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State of the Nation Address (SONA)

The State of the Nation Address (SONA) is a constitutional obligation and yearly tradition, wherein the chief executive reports on the status of the country, unveils the government’s agenda for the coming year, and proposes to Congress certain legislative measures. Article VII, Section 23 of the 1987 Constitution states that,

“[T]he President shall address the Congress at the opening of its regular session.”

Moreover, Article VI, Section 15 prescribes that the Congress “shall convene once every year on the fourth Monday of July for its regular session.”

The President of the Philippines appears before Congress upon its invitation, for which purpose a joint session is held in the Session Hall of the House of Representatives. Congress issues tickets, and all preparations are undertaken with Congress as the official host. Eighty (80) SONAs have been delivered thus far.

On Monday morning, both the House of Representatives and the Senate hold their respective sessions in their respective chambers and elect their officials. Thereafter, a concurrent resolution is filed stating that both chambers are ready to hear the address of the President. Sessions of both Houses are suspended.

In the afternoon, the President is met at Batasang Pambansa, either planeside or carside, by the Chief of Staff of the Armed Forces of the Philippines and the Sergeants-at-Arms of both Houses of Congress. The Chief of Staff of the Armed Forces will then escort the President past the Honor Guard. At this point, the military escort of the President is relieved of duty and replaced by the Sergeant-at-Arms of the House of Representatives, symbolizing the independence of the Legislature. The President is then escorted to the Presidential Legislative Liaison Office (PLLO), which serves as the chief executive’s office in the House Representatives. The leaders of both chambers traditionally pay a courtesy call on the President in the PLLO.

A Welcoming Committee, appointed by and among peers in both Chambers of Congress, accompany the President into the Session Hall. Upon his entry to the Session Hall, the Speaker of the House announces the arrival of the President, who takes his position between the Senate President and the Speaker of the House. The Joint Session of Congress is thereafter called to order, followed by the singing of the national anthem and the invocation. After which, the President descends to the rostrum to deliver the SONA.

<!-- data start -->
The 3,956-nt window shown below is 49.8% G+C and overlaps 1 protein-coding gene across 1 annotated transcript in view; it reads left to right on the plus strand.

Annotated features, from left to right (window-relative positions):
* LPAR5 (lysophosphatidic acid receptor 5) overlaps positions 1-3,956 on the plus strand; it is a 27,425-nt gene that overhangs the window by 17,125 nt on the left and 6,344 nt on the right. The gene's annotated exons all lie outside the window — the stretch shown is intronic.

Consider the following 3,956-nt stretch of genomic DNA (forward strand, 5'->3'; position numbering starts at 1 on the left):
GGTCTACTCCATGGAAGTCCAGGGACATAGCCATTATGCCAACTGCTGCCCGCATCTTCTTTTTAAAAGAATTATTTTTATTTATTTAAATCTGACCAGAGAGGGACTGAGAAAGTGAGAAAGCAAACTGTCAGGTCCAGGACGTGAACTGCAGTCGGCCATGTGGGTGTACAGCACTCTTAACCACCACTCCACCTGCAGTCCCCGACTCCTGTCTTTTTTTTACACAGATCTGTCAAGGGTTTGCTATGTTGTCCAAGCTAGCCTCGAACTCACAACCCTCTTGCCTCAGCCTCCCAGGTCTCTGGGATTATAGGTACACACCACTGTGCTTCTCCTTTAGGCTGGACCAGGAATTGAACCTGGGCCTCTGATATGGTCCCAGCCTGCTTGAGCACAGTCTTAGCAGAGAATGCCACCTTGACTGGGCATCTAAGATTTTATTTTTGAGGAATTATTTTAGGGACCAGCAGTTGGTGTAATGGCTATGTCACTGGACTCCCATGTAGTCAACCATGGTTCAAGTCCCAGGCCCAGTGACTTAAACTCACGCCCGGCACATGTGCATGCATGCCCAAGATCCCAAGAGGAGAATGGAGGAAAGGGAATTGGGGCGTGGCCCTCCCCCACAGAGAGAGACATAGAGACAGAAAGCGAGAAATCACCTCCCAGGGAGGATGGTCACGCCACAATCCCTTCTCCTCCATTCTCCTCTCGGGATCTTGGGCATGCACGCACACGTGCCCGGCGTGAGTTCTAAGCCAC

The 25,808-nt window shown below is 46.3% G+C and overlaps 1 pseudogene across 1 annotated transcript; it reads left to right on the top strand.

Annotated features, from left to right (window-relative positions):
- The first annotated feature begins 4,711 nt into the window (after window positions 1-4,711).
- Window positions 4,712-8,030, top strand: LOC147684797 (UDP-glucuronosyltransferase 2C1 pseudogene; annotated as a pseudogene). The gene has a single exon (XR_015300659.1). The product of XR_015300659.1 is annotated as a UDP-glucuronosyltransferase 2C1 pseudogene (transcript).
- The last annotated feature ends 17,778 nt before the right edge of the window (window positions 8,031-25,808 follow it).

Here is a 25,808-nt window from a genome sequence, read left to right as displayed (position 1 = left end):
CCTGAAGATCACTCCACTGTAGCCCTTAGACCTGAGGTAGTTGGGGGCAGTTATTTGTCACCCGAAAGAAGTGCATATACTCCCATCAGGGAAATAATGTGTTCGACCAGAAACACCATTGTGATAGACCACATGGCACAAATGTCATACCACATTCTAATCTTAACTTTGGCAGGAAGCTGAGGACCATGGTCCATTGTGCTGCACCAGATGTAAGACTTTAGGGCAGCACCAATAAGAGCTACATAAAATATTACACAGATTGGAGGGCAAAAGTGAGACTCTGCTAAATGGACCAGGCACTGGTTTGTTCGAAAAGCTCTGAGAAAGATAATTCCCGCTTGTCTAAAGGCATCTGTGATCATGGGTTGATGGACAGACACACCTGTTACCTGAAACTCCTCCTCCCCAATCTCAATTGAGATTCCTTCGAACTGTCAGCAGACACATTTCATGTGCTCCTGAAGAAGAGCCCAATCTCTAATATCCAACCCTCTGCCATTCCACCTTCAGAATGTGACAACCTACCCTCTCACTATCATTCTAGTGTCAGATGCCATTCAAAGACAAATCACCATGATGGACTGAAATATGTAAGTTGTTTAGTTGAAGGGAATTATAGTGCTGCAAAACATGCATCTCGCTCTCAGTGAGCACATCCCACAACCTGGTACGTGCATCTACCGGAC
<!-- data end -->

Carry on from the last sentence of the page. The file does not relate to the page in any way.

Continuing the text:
After the message of the President, the Speaker of the House and the President of the Senate close the Joint Session of Congress for their respective Chambers.

SONIA Procedure:

Image courtesy of http://www.officialgazette.gov.ph

The First Philippine Republic borrowed from the European parliamentary tradition, wherein the head of state ceremonially opened sessions of the National Assembly. According to the 1899 Constitution, the President of the Philippines has the duty to open, suspend, and close Congress. The Constitution also gave the President the power to communicate to Congress through messages to be read to the National Assembly (La Asamblea Nacional) by Secretaries of Government.

On September 15, 1898, President Emilio Aguinaldo delivered an address during the Inaugural Session of the Assembly of Representatives, more popularly known as the Malolos Congress. This speech was not a SONA because it was merely a congratulatory message to the Assembly instead of a constitutionally mandated report to the Legislature. The Malolos Congress only had one formal opening. By May 1899, it had been dissolved because of the unfavorable war situation.

Average SONA Length:

Image courtesy of http://www.cnnphilippines.com

On November 25, 1935, Manuel Quezon delivered the first ever SONA before the National Assembly, in which he focused on the implementation of a well-grounded system of National Defense.

With regards to most number of SONAs delivered, Ferdinand Marcos gets the top spot. Because of his 21-year reign, Marcos surpassed all other presidents with a total of 20.

He was also the only chief executive who didn’t deliver SONAs in front of Congress (1973,1974, 1975, 1976, and 1977).

The president who gave the least number of SONAs is Sergio Osmeña, who delivered only one.

Sources:

http://www.officialgazette.gov.ph

http://www.cnnphilippines.com

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